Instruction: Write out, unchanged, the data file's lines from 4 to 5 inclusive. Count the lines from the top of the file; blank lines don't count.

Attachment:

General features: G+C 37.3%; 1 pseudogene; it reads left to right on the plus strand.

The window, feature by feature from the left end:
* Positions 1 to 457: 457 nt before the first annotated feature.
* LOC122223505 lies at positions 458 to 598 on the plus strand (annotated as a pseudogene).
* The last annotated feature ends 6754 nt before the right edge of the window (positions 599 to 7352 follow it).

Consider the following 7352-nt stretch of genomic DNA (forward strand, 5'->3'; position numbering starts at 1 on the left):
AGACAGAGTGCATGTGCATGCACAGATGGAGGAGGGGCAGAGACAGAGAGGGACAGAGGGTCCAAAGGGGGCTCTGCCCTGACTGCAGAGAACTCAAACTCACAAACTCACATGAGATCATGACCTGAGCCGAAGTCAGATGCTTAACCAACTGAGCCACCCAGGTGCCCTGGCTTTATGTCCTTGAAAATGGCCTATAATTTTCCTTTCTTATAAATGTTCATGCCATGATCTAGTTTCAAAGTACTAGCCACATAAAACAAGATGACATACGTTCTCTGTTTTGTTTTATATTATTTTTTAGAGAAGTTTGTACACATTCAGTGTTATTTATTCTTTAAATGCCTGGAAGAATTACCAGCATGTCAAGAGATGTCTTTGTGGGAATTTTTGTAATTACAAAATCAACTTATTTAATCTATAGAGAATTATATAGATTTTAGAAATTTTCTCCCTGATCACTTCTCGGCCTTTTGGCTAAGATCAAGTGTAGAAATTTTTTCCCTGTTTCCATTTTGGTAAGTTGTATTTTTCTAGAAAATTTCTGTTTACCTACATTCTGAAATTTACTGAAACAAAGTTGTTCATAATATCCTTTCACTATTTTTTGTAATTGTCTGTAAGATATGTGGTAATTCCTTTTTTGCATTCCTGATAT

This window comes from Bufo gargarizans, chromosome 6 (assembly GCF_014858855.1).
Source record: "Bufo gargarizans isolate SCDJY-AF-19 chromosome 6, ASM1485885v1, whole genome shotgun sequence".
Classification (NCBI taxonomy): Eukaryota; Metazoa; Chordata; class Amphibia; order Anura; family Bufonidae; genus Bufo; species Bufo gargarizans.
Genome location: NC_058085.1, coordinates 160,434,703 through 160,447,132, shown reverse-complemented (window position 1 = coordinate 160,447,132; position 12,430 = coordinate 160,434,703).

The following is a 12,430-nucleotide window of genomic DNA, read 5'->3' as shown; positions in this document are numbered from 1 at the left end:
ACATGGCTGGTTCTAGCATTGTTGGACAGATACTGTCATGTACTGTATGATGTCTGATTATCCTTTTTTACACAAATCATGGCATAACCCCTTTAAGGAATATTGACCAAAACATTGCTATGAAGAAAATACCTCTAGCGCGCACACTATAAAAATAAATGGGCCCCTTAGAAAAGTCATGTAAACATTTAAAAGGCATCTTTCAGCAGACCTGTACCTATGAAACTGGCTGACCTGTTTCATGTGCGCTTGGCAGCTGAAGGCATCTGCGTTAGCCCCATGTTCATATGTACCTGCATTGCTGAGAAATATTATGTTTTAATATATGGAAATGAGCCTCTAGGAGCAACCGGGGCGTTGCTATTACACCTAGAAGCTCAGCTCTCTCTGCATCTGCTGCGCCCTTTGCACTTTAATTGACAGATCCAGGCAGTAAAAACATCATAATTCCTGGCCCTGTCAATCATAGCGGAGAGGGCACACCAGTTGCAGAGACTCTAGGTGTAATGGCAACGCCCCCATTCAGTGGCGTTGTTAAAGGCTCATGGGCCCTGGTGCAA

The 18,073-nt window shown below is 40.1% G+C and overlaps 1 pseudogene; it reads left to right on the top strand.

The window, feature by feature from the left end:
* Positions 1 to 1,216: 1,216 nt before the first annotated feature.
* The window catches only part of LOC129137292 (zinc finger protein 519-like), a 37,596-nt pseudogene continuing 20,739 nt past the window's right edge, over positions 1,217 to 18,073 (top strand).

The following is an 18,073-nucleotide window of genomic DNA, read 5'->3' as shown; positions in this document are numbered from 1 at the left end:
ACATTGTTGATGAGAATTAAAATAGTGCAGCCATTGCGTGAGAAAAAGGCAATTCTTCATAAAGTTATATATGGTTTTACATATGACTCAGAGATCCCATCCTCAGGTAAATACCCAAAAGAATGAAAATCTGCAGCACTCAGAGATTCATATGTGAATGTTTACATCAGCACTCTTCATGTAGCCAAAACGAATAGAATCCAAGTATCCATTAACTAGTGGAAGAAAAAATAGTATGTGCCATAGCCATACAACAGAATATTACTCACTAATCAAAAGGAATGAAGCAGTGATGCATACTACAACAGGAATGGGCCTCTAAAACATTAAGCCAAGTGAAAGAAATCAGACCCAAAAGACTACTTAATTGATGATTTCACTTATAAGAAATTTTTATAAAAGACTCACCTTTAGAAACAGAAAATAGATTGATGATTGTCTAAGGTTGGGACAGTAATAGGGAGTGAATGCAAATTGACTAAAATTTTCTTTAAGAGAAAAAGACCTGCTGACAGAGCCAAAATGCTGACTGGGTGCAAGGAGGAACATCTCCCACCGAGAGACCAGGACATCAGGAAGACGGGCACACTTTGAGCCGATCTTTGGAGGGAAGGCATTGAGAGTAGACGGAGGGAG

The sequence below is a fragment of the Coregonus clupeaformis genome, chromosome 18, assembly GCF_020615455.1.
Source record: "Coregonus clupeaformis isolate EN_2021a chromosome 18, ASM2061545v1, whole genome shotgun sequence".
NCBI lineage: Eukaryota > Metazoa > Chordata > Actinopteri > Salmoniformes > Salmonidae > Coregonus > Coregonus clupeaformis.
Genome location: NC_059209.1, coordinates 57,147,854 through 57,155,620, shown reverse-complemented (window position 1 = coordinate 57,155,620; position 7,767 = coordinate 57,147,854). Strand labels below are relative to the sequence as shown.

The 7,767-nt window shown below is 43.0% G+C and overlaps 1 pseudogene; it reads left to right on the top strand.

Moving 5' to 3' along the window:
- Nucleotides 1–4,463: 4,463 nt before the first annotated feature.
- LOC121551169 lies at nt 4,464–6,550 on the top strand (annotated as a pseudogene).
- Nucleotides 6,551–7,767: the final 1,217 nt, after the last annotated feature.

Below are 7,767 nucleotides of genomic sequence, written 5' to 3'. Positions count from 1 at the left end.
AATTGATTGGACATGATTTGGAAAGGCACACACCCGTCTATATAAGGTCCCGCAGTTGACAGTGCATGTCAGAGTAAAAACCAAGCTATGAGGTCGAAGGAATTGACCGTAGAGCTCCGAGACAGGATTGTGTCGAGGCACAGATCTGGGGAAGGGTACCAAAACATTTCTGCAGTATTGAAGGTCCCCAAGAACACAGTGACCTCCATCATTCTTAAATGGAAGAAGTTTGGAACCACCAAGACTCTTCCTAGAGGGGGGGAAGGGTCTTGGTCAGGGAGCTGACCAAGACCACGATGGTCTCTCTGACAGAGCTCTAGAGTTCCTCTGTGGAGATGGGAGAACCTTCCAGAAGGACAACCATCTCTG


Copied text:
* LOC122223505 lies at positions 458 to 598 on the plus strand (annotated as a pseudogene).
* The last annotated feature ends 6754 nt before the right edge of the window (positions 599 to 7352 follow it).